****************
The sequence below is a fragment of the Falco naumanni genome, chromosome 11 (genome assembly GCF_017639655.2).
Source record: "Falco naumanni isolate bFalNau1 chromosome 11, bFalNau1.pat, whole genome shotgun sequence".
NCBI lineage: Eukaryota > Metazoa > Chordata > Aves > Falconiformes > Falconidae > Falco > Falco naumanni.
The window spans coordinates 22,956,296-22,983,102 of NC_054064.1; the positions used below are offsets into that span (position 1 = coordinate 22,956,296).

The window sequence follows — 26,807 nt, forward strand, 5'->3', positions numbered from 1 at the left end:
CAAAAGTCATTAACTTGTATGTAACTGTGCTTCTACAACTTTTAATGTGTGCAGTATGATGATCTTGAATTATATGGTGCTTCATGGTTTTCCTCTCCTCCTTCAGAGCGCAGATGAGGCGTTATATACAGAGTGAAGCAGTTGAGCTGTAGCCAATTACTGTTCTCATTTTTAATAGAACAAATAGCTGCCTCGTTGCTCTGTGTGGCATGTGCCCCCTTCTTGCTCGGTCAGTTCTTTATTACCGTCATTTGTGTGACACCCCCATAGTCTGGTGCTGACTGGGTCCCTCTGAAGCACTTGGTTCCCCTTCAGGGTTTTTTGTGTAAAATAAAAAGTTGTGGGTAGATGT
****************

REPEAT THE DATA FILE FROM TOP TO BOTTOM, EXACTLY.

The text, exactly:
The sequence below is a fragment of the Falco naumanni genome, chromosome 11 (genome assembly GCF_017639655.2).
Source record: "Falco naumanni isolate bFalNau1 chromosome 11, bFalNau1.pat, whole genome shotgun sequence".
NCBI lineage: Eukaryota > Metazoa > Chordata > Aves > Falconiformes > Falconidae > Falco > Falco naumanni.
The window spans coordinates 22,956,296-22,983,102 of NC_054064.1; the positions used below are offsets into that span (position 1 = coordinate 22,956,296).

The window sequence follows — 26,807 nt, forward strand, 5'->3', positions numbered from 1 at the left end:
CAAAAGTCATTAACTTGTATGTAACTGTGCTTCTACAACTTTTAATGTGTGCAGTATGATGATCTTGAATTATATGGTGCTTCATGGTTTTCCTCTCCTCCTTCAGAGCGCAGATGAGGCGTTATATACAGAGTGAAGCAGTTGAGCTGTAGCCAATTACTGTTCTCATTTTTAATAGAACAAATAGCTGCCTCGTTGCTCTGTGTGGCATGTGCCCCCTTCTTGCTCGGTCAGTTCTTTATTACCGTCATTTGTGTGACACCCCCATAGTCTGGTGCTGACTGGGTCCCTCTGAAGCACTTGGTTCCCCTTCAGGGTTTTTTGTGTAAAATAAAAAGTTGTGGGTAGATGT